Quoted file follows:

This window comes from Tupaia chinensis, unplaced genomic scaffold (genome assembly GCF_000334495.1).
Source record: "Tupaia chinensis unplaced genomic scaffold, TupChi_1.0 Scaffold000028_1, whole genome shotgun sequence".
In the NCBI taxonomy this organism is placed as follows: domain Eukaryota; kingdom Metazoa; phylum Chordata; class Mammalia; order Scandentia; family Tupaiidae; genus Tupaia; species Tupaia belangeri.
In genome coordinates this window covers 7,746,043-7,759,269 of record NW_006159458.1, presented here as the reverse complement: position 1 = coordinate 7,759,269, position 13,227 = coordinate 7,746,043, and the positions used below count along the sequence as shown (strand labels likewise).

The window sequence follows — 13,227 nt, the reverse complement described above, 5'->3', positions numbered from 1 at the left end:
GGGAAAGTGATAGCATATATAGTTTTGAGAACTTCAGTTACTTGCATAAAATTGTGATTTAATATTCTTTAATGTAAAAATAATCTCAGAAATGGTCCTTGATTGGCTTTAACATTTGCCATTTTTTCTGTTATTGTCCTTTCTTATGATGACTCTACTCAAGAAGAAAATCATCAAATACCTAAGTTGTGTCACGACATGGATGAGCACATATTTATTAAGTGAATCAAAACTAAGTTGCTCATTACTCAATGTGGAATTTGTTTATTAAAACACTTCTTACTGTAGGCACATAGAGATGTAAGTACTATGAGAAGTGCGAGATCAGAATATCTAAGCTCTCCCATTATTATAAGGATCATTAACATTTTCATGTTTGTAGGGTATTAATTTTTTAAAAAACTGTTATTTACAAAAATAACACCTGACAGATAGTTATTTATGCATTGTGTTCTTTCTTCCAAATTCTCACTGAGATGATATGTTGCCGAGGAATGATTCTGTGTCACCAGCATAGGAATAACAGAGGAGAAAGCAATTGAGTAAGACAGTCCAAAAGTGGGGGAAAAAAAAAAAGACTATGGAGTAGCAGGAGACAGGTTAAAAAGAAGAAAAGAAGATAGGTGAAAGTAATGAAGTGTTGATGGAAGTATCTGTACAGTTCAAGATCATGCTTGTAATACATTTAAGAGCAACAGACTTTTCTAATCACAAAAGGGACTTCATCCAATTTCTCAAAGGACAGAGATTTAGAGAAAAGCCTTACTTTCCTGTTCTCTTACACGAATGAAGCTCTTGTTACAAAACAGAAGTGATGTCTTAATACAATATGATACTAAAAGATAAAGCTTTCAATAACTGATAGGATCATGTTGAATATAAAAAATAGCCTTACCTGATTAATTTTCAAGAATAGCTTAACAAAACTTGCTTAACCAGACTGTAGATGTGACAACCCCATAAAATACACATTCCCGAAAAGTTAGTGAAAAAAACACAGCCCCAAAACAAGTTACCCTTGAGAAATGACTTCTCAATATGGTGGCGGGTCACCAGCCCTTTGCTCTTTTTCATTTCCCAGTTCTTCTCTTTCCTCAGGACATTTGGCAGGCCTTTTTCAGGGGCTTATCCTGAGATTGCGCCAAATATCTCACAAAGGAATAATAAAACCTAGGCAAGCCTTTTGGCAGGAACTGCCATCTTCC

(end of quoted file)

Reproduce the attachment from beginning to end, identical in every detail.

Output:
This window comes from Tupaia chinensis, unplaced genomic scaffold (genome assembly GCF_000334495.1).
Source record: "Tupaia chinensis unplaced genomic scaffold, TupChi_1.0 Scaffold000028_1, whole genome shotgun sequence".
In the NCBI taxonomy this organism is placed as follows: domain Eukaryota; kingdom Metazoa; phylum Chordata; class Mammalia; order Scandentia; family Tupaiidae; genus Tupaia; species Tupaia belangeri.
In genome coordinates this window covers 7,746,043-7,759,269 of record NW_006159458.1, presented here as the reverse complement: position 1 = coordinate 7,759,269, position 13,227 = coordinate 7,746,043, and the positions used below count along the sequence as shown (strand labels likewise).

The window sequence follows — 13,227 nt, the reverse complement described above, 5'->3', positions numbered from 1 at the left end:
GGGAAAGTGATAGCATATATAGTTTTGAGAACTTCAGTTACTTGCATAAAATTGTGATTTAATATTCTTTAATGTAAAAATAATCTCAGAAATGGTCCTTGATTGGCTTTAACATTTGCCATTTTTTCTGTTATTGTCCTTTCTTATGATGACTCTACTCAAGAAGAAAATCATCAAATACCTAAGTTGTGTCACGACATGGATGAGCACATATTTATTAAGTGAATCAAAACTAAGTTGCTCATTACTCAATGTGGAATTTGTTTATTAAAACACTTCTTACTGTAGGCACATAGAGATGTAAGTACTATGAGAAGTGCGAGATCAGAATATCTAAGCTCTCCCATTATTATAAGGATCATTAACATTTTCATGTTTGTAGGGTATTAATTTTTTAAAAAACTGTTATTTACAAAAATAACACCTGACAGATAGTTATTTATGCATTGTGTTCTTTCTTCCAAATTCTCACTGAGATGATATGTTGCCGAGGAATGATTCTGTGTCACCAGCATAGGAATAACAGAGGAGAAAGCAATTGAGTAAGACAGTCCAAAAGTGGGGGAAAAAAAAAAAGACTATGGAGTAGCAGGAGACAGGTTAAAAAGAAGAAAAGAAGATAGGTGAAAGTAATGAAGTGTTGATGGAAGTATCTGTACAGTTCAAGATCATGCTTGTAATACATTTAAGAGCAACAGACTTTTCTAATCACAAAAGGGACTTCATCCAATTTCTCAAAGGACAGAGATTTAGAGAAAAGCCTTACTTTCCTGTTCTCTTACACGAATGAAGCTCTTGTTACAAAACAGAAGTGATGTCTTAATACAATATGATACTAAAAGATAAAGCTTTCAATAACTGATAGGATCATGTTGAATATAAAAAATAGCCTTACCTGATTAATTTTCAAGAATAGCTTAACAAAACTTGCTTAACCAGACTGTAGATGTGACAACCCCATAAAATACACATTCCCGAAAAGTTAGTGAAAAAAACACAGCCCCAAAACAAGTTACCCTTGAGAAATGACTTCTCAATATGGTGGCGGGTCACCAGCCCTTTGCTCTTTTTCATTTCCCAGTTCTTCTCTTTCCTCAGGACATTTGGCAGGCCTTTTTCAGGGGCTTATCCTGAGATTGCGCCAAATATCTCACAAAGGAATAATAAAACCTAGGCAAGCCTTTTGGCAGGAACTGCCATCTTCC